May 1, 2016 (Vol. 36, No. 9)

Chromatin immunoprecipitation (ChIP) is conceptually a simple method. Briefly, formaldehyde is used to crosslink DNA binding proteins to DNA. Sonication is then used to shear the DNA into small fragments, followed by immunoprecipitation to pull down a protein of interest along with its associated genomic DNA. Crosslinks are then reversed, proteins removed and DNA isolated and analyzed by qPCR or sequenced (ChIP-Seq) to reveal the genome-wide binding pattern of any protein of interest. Today, Chip is undoubtedly the most widely used method for the identification of loci specific protein/DNA interactions.

Described originally in 1984, the ChIP technique has evolved from a method to confirm protein interactions at specific promoters to a way to detect all genomic binding sites of a transcription factor in a single experiment (ChIP-chip). Today ChIP-Seq has enabled an even more comprehensive readout that may even include chromatin bar-coding to enable the analysis of multiple protein/DNA interaction profiles in a single reaction.

As a technique, ChIP has had a tremendous impact in the scientific community. One could argue that without it the field of epigenetics might still be in its infancy today. ChIP has made it possible for the ENCODE consortium to generate binding maps of hundreds of transcription factors and dozens of histone modifications across multiple cell types. This comprehensive dataset is used as a reference for hundreds of researchers and has helped turn chromatin biology and epigenetics into more mainstream disciplines that are now routinely considered in other fields such as neurobiology, development, and oncology.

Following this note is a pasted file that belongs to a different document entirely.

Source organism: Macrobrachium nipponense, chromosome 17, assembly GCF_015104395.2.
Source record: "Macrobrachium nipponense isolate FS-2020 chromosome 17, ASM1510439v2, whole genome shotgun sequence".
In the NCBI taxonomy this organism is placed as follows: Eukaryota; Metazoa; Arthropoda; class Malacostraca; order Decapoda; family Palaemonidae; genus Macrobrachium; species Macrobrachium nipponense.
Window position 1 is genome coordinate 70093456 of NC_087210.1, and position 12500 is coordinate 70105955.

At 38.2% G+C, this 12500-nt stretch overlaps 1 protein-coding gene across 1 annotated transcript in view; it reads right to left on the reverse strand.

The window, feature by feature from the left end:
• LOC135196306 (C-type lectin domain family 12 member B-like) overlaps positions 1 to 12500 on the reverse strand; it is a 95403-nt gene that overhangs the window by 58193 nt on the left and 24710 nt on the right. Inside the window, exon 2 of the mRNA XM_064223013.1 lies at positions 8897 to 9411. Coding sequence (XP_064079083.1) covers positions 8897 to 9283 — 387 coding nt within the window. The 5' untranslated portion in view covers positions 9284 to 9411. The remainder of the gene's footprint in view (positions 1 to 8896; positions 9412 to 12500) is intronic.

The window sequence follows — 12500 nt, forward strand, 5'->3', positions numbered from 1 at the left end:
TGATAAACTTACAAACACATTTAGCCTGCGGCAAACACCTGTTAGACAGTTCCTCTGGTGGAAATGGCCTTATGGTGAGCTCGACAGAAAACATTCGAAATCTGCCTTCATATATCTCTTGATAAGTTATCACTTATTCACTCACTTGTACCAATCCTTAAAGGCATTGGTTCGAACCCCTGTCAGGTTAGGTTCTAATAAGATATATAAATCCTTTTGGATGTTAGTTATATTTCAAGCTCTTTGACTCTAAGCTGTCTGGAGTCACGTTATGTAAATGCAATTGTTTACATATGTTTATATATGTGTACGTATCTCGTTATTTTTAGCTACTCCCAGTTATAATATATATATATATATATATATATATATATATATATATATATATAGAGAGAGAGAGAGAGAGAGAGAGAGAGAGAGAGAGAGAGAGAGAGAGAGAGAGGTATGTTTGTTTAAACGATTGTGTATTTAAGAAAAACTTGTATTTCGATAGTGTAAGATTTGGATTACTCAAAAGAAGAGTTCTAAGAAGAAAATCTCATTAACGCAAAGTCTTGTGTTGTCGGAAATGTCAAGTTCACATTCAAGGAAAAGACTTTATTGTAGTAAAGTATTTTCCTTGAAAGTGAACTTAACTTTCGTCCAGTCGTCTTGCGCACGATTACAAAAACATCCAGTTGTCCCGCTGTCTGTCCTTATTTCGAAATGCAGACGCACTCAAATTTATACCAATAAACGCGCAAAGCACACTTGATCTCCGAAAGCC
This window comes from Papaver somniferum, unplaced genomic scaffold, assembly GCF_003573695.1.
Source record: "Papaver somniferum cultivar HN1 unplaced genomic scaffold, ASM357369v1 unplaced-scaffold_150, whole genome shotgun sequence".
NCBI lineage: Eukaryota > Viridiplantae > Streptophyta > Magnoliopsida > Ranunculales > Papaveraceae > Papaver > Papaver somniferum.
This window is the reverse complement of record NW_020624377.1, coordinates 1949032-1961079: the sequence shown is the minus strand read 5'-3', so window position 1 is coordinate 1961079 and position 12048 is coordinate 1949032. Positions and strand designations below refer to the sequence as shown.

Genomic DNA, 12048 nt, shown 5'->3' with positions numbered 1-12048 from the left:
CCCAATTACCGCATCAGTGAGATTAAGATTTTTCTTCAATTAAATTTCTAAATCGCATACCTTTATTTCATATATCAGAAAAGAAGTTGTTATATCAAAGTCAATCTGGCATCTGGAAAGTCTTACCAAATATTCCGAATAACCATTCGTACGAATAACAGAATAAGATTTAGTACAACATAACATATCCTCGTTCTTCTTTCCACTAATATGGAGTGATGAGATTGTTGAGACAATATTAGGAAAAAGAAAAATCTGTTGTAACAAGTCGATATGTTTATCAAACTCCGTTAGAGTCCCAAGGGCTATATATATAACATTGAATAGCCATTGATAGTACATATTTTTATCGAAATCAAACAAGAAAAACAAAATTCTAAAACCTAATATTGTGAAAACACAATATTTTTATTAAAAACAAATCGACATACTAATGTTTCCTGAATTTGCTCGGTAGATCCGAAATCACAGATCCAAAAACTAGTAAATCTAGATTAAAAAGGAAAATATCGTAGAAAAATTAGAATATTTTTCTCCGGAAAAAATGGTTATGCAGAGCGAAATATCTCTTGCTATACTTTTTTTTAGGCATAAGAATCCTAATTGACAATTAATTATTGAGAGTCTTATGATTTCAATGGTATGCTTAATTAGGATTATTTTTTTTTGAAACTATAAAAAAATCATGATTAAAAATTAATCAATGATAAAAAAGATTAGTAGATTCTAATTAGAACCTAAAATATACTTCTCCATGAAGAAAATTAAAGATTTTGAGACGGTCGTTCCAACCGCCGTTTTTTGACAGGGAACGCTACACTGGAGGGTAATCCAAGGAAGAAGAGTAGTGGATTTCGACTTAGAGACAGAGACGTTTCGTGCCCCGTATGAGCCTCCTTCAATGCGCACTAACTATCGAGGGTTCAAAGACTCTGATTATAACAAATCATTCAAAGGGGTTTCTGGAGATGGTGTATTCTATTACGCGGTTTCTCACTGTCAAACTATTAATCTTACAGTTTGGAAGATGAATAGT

Current Limitations of ChIP-Seq in Disease Research

Chromatin immunoprecipitation is not only used as a tool to understand the basic concepts of chromatin biology, epigenetics, and gene regulation, but now ChIP is also used to explore protein/DNA interactions in relation to disease. Consequently, it is critically important to be able to directly compare ChIP-Seq samples (disease vs normal or treated vs untreated). Herein lies the problem. ChIP-Seq has never been considered a quantitative assay. This is mainly a consequence of picogram to low nanogram amounts of DNA that are isolated from ChIP reactions resulting in the need to PCR amplify the material prior to sequencing. Presumably, this step has the most significant impact on quantitation but other technical steps such as sonication, immunoprecipitation, and DNA purification are also subject to technical variation. These challenges make it difficult to reliably identify meaningful differences in ChIP-Seq datasets.

A Novel ChIP-Seq Spike-in Strategy

Many labs have tried bioinformatics approaches to appropriately normalize ChIP-Seq data, however none of these programs or algorithms have made a significant impact on ChIP-Seq differential analysis and none of them have been widely adopted by the scientific community. Active Motif has recognized this issue and has taken a different approach by not just tackling the problem from a bioinformatics angle, but from a combined technical and bioinformatics approach.